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Afterschool Alliance among NAA’s Most Influential in Health & Wellness

By Charlotte Steinecke

We are proud to announce that the Afterschool Alliance has been named one of the National AfterSchool Association’s picks for Most Influential in Health & Wellness 2017.  Sponsored by The Walking Classroom, NAA’s Most Influential in Health & Wellness distinguishes “individuals and organizations whose service, action, and leadership align with and support the NAA Healthy Eating and Physical Activity (HEPA) Standards and affect large numbers of youth, families, and afterschool professions.”

Honorees were profiled in the spring 2017 issue of NAA’s AfterSchool Today magazine. According to the feature, the Afterschool Alliance was honored for “bringing together national, state, and local organizations to promote [NAA’s HEPA] standards within state-level policies and legislation.”

Across the nation, healthy eating and physical fitness programs benefit millions of children in out-of-school time, playing an important role in building a generation of young people who are invested in living healthy, active lives. To get a snapshot view of the field, the Afterschool Alliance’s Director of Health and Wellness Initiatives Tiereny Lloyd offered some perspective on the challenges and victories of health and wellness programming in the afterschool field.

On health and wellness standards

“When the HEPA standards were introduced, they were rolled out with the larger nonprofit organizations—like YMCAs and Boys and Girls Clubs—that had the infrastructure to be able to disseminate information about the standards and support implementation. But for the programs that aren’t attached to those organizations, what about them? How do we reach those we don’t have direct access to—especially when they’re the ones who need it most? There’s a big communication gap.

Currently, 60 percent of afterschool programs know about the HEPA standard, which leaves 40 percent that do not. I would like to see 100 percent of afterschool programs at least know about them and almost that many actually utilizing the standards. The standards are very comprehensive, so it takes a lot of time and resources to complete all of them, but I would like to see every program using some form of those standards.”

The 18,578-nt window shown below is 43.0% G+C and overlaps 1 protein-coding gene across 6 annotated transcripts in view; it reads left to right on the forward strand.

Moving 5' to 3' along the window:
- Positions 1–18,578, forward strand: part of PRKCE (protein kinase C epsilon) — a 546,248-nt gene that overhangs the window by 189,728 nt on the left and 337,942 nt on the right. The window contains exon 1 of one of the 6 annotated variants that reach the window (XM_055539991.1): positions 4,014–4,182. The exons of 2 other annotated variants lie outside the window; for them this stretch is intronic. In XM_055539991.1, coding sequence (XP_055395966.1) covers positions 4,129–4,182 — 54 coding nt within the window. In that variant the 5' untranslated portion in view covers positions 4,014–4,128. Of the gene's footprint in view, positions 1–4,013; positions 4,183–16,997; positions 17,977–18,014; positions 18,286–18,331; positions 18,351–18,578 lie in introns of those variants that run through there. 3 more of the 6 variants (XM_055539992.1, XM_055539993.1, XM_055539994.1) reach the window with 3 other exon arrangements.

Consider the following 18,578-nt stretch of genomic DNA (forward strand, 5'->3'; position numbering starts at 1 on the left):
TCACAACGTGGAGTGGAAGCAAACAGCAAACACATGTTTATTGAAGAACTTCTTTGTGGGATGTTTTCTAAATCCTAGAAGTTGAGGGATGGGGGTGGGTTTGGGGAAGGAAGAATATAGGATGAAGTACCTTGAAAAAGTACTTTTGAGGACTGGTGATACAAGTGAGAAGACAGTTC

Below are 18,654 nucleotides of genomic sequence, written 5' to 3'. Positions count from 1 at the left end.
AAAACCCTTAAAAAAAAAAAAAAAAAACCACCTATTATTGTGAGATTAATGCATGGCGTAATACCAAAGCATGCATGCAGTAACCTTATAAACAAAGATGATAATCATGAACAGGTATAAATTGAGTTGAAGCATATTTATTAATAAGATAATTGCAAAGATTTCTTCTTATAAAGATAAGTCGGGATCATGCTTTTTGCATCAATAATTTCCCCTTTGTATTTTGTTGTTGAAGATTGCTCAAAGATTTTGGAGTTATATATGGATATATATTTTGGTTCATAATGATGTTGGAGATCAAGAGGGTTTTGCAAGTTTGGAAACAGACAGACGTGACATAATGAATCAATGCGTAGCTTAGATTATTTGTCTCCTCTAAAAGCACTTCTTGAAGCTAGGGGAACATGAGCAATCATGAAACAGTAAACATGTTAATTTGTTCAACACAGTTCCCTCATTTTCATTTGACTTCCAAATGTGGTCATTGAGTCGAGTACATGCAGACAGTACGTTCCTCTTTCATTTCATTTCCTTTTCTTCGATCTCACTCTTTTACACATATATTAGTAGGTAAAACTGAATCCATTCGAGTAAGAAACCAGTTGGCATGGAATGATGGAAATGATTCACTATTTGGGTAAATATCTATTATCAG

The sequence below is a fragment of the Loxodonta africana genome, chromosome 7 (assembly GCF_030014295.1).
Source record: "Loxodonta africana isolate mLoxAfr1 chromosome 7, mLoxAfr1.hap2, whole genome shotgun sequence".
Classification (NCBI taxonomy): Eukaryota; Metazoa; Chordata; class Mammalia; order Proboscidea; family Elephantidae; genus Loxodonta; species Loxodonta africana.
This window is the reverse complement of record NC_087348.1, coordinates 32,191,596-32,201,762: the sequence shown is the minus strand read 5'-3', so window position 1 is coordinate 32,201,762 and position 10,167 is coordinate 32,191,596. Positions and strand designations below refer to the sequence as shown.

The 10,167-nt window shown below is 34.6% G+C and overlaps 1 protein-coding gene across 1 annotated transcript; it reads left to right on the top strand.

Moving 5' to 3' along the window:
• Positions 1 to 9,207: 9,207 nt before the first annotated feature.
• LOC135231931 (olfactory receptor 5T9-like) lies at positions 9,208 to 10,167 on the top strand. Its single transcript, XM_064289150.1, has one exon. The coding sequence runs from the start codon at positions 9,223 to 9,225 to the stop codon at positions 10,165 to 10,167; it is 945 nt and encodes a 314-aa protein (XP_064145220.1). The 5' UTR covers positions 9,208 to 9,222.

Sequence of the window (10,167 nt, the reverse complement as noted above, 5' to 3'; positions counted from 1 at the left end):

On closing the communication gap

“With health, the results aren’t as tangible as in academics. Diabetes and being overweight and oral health aren’t on a report card. It makes it hard to make a case for the importance of health and wellness programs! Trying to replicate the success of STEM advocacy and outreach would be the next big step for health and wellness. STEM advocates and programs are really good at linking the benefits of the curriculum to the future lives of kids, and it’s definitely a model I’d like to see us adopt.”

On perception—for kids and parents

“When physical education isn’t seen as a priority and isn’t valued, parents may excuse a failure in physical education, while they wouldn’t in math or science. It’s a perception that needs to be changed. And it takes root for kids. By the time kids get to high school, their opinion has almost been completely formed with regard to their physical lives. If they have a negative experience with physical education, it’s harder to get them started.”

On challenges ahead

“Getting people to see that the health of a child needs to be the base of a child’s education and not an afterthought is challenging, because there’s an idea that a child is in school to learn and not to be healthy. But a healthy child will perform better in school—a well-fed child will perform better in school! 

The biggest challenges are the [president’s proposed] budget, competing priorities, perception—and the way health can be seen as something that’s a personal responsibility. It’s not seen as a public health issue, although physical wellness in children affects the future workforce and healthcare costs of the country.”

On improvements nationwide

“There’s so much more awareness of the health and wellness issues facing kids! For instance, nationwide childhood obesity rates are holding steady and not increasing, while in some states childhood obesity rates are actually decreasing. Having more people noticing that we need to do something is an improvement. The fact that we’re even talking about it and the way funding is being directed to support initiatives that work to change the perception of health and wellness, and make it vital for our children, is a real improvement. But there’s a long road ahead, too!”